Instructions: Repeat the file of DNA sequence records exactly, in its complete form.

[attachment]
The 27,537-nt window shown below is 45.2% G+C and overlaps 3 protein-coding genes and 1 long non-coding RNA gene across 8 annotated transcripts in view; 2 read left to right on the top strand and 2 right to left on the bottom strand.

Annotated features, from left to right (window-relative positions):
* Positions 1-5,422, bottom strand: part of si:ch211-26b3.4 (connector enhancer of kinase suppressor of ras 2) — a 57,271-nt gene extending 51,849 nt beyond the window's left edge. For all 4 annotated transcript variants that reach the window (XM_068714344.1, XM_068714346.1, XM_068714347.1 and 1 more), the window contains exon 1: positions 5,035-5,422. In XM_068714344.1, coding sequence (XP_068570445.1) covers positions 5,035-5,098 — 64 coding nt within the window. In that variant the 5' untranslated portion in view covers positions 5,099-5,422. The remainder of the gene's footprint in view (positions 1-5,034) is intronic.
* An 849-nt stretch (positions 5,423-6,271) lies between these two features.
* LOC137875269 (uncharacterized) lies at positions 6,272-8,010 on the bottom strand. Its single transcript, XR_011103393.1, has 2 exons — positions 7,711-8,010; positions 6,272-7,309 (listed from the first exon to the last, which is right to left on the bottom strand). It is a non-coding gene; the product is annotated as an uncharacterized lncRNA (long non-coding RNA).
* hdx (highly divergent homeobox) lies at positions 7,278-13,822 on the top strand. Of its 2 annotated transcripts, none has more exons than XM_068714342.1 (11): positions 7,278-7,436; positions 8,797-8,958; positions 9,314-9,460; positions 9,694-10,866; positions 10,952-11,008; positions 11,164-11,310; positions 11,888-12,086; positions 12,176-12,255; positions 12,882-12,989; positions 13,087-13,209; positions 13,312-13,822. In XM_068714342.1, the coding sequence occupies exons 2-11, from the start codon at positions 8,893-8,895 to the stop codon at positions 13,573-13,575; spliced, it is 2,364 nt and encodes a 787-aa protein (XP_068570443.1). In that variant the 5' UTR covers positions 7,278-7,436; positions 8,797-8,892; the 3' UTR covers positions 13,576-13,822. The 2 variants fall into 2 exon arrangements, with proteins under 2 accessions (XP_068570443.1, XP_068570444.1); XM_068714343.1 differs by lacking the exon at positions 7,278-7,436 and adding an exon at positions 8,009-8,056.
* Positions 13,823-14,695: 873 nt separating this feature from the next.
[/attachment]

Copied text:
The 27,537-nt window shown below is 45.2% G+C and overlaps 3 protein-coding genes and 1 long non-coding RNA gene across 8 annotated transcripts in view; 2 read left to right on the top strand and 2 right to left on the bottom strand.

Annotated features, from left to right (window-relative positions):
* Positions 1-5,422, bottom strand: part of si:ch211-26b3.4 (connector enhancer of kinase suppressor of ras 2) — a 57,271-nt gene extending 51,849 nt beyond the window's left edge. For all 4 annotated transcript variants that reach the window (XM_068714344.1, XM_068714346.1, XM_068714347.1 and 1 more), the window contains exon 1: positions 5,035-5,422. In XM_068714344.1, coding sequence (XP_068570445.1) covers positions 5,035-5,098 — 64 coding nt within the window. In that variant the 5' untranslated portion in view covers positions 5,099-5,422. The remainder of the gene's footprint in view (positions 1-5,034) is intronic.
* An 849-nt stretch (positions 5,423-6,271) lies between these two features.
* LOC137875269 (uncharacterized) lies at positions 6,272-8,010 on the bottom strand. Its single transcript, XR_011103393.1, has 2 exons — positions 7,711-8,010; positions 6,272-7,309 (listed from the first exon to the last, which is right to left on the bottom strand). It is a non-coding gene; the product is annotated as an uncharacterized lncRNA (long non-coding RNA).
* hdx (highly divergent homeobox) lies at positions 7,278-13,822 on the top strand. Of its 2 annotated transcripts, none has more exons than XM_068714342.1 (11): positions 7,278-7,436; positions 8,797-8,958; positions 9,314-9,460; positions 9,694-10,866; positions 10,952-11,008; positions 11,164-11,310; positions 11,888-12,086; positions 12,176-12,255; positions 12,882-12,989; positions 13,087-13,209; positions 13,312-13,822. In XM_068714342.1, the coding sequence occupies exons 2-11, from the start codon at positions 8,893-8,895 to the stop codon at positions 13,573-13,575; spliced, it is 2,364 nt and encodes a 787-aa protein (XP_068570443.1). In that variant the 5' UTR covers positions 7,278-7,436; positions 8,797-8,892; the 3' UTR covers positions 13,576-13,822. The 2 variants fall into 2 exon arrangements, with proteins under 2 accessions (XP_068570443.1, XP_068570444.1); XM_068714343.1 differs by lacking the exon at positions 7,278-7,436 and adding an exon at positions 8,009-8,056.
* Positions 13,823-14,695: 873 nt separating this feature from the next.